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The future of Linux: Evolving everywhere

Serdar Yegulalp | July 16, 2013
Cemented as a cornerstone of IT, the open source OS presses on in the face of challenges to its ethos and technical prowess

Coggin is of this mindset: "Linux's huge success, with a vast network of developers and widespread global adoption, means that it is highly resilient. Although patent threats arise from time to time, as they do with many technologies, it seems unlikely that a patent or combination of patents could pose an existential threat to Linux."

Plus, competition in the form of other closed source products, or even those with more liberal licensing (such as the various BSDs), hasn't really materialized to the degree that Linux runs the risk of being pushed aside.

Sammer sums up the biggest legitimate threat to Linux in a single word: complacency -- the complacency that goes with becoming a market leader in any field.

"If you're vying for first place," he says, "you're usually more open to change of process, of mindset, of road map, of status quo, whatever. I can't help but think of Firefox losing so much to Chrome so fast, or the commercial Unixes losing to Linux, or all the other examples of such things."

In roughly the same vein, Zemlin sees a threat in the form of a lack of experienced Linux talent to support the demand; hence the Linux Training program.

Gillen sees a threat coming from a transition that "over time, moves the majority of the Linux user community from the enterprise customer over to service providers."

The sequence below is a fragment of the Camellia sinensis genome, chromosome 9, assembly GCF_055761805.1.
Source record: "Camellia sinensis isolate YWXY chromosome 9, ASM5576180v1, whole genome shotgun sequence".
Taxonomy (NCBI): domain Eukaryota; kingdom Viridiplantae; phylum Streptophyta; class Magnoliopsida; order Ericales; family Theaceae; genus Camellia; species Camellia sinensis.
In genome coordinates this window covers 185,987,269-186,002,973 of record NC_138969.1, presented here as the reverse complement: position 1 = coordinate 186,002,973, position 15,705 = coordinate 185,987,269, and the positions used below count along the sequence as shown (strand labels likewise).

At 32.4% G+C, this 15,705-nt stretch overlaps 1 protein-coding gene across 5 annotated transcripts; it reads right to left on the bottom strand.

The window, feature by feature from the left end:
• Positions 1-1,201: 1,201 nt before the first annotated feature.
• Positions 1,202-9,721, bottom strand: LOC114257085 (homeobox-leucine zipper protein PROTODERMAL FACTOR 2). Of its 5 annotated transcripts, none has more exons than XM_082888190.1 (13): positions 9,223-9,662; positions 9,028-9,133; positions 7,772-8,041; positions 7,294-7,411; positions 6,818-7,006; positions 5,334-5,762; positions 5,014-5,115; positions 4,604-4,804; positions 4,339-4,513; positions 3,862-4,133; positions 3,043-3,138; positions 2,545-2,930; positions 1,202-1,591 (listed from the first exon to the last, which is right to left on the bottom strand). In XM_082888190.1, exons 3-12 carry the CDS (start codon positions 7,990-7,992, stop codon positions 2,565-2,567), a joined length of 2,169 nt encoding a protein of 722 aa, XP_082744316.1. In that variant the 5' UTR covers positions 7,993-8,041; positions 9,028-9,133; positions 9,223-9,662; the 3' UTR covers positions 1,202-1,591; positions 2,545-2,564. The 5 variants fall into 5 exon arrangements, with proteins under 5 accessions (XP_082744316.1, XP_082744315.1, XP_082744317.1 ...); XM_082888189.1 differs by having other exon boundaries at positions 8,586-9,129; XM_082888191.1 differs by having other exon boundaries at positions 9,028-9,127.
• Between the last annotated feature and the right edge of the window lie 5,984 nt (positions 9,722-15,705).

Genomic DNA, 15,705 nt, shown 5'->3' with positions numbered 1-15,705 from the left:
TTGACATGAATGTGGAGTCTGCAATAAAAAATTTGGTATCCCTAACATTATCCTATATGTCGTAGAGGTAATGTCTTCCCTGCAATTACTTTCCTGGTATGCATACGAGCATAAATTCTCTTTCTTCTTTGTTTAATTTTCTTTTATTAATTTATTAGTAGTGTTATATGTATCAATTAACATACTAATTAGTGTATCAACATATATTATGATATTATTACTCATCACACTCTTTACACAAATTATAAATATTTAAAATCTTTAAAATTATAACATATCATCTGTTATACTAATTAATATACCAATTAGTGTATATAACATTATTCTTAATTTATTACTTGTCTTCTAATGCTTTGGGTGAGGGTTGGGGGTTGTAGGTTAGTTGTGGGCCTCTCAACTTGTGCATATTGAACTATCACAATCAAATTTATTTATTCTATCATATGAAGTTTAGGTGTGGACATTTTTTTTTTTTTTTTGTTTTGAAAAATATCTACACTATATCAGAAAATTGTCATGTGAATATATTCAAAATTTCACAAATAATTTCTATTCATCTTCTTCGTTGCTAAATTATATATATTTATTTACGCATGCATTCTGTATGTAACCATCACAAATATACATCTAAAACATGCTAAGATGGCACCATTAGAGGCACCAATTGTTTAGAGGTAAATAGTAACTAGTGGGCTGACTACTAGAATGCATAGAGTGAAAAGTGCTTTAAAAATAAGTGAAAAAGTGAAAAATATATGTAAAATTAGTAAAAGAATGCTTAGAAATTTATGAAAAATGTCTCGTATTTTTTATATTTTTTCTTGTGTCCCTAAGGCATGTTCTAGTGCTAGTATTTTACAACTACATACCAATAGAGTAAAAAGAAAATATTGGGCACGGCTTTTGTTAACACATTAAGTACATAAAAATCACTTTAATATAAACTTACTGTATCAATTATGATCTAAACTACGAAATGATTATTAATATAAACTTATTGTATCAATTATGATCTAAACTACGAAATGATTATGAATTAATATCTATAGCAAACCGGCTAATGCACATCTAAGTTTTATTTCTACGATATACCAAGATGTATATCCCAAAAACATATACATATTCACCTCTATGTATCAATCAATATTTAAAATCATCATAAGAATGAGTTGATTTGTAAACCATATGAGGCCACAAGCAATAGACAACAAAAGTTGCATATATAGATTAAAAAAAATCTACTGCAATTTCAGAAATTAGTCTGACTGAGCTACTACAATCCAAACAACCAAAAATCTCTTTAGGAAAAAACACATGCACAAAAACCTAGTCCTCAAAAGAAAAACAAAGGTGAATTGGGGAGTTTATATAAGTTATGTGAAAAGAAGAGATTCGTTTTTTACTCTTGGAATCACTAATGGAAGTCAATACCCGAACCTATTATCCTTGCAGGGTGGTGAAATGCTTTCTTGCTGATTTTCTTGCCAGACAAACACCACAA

Such a move would put Linux users at the mercy of people who may consume Linux and provide it as a service but don't return their innovations to the community as a whole. It may take a decade or more for such a shift to happen, but it could have "negative implications for Linux overall, and to commercial vendors that sell Linux-based solutions."

Another possible threat to Linux is corporate co-opting -- not of the code itself, but of the possibilities it provides. Baker is worried about the rise of mobile devices, many of which, although powered by Linux, are powered all the more by corporate concerns.

"That's why we need alternatives like Ubuntu and Firefox," says Baker, "to provide real alternatives for those who do not want their experience of the Internet to be determined by Apple or Google."

Of those two, Google -- by way of Android -- is the main offender in this accusation. Many of the arguments against Android revolve around it being a Linux-powered OS that's little more than a portal to Google's view of the world, and thus isn't true to the spirit of Linux.

In short, the biggest threats to Linux may well be from within -- unintended by-products of the very things that make it most attractive in the first place. Its inherent mutability and malleability has so far given it an advantage over complacency and co-opting, but it isn't clear that will always be true.


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